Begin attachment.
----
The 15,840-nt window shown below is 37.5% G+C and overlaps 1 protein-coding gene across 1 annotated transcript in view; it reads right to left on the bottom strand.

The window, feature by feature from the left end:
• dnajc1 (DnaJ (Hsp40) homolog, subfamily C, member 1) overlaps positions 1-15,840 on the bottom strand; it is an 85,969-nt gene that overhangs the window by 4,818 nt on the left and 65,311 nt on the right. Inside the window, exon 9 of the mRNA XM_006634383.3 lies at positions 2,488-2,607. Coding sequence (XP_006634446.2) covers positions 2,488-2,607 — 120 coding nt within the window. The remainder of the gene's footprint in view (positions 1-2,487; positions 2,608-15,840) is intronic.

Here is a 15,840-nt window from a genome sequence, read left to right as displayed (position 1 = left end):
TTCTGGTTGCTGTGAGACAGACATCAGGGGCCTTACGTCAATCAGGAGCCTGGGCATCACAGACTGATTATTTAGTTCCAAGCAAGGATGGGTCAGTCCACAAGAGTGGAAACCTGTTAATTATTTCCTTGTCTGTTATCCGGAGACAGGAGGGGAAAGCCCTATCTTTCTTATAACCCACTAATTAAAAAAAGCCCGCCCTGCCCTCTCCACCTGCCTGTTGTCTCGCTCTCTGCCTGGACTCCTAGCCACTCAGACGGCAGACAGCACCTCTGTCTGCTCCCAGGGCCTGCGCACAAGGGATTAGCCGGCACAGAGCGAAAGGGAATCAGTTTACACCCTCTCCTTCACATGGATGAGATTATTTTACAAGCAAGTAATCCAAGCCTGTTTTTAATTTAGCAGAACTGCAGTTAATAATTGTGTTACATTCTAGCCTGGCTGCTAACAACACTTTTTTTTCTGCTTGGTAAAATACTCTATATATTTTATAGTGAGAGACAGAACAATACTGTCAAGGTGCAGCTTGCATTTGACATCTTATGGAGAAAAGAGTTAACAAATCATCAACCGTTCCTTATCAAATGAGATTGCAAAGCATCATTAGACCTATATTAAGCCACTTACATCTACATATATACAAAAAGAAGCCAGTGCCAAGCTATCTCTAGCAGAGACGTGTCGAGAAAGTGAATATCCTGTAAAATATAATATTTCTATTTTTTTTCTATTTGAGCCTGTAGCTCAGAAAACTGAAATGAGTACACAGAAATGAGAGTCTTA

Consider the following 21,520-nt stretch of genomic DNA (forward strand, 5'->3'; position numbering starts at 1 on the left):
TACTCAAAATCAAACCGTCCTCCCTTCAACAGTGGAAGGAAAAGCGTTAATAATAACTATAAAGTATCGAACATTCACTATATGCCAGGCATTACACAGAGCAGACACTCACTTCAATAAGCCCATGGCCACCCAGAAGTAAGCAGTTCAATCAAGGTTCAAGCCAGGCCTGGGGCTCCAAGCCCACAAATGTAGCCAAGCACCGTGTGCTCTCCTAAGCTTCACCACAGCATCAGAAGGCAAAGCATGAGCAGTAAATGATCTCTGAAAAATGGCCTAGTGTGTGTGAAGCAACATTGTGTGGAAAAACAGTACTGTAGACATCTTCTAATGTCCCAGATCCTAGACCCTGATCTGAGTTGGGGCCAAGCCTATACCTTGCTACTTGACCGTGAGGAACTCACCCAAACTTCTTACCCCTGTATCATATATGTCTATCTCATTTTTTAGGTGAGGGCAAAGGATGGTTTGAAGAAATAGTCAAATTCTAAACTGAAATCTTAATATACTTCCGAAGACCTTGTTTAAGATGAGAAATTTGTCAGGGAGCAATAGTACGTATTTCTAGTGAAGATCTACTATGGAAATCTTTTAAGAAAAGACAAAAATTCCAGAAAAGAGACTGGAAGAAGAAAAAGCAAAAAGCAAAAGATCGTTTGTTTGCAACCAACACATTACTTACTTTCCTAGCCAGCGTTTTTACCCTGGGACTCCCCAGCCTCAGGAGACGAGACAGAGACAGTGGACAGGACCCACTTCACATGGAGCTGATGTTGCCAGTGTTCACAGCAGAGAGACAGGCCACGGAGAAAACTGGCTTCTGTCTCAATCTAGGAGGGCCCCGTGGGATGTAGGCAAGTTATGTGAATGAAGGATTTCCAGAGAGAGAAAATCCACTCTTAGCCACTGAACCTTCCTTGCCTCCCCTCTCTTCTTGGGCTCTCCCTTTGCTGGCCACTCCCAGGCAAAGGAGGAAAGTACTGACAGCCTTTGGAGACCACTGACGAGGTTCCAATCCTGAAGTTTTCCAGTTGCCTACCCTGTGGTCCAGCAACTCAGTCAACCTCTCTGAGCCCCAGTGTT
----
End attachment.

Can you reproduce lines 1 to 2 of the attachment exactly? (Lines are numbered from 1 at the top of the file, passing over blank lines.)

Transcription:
The 15,840-nt window shown below is 37.5% G+C and overlaps 1 protein-coding gene across 1 annotated transcript in view; it reads right to left on the bottom strand.

The window, feature by feature from the left end: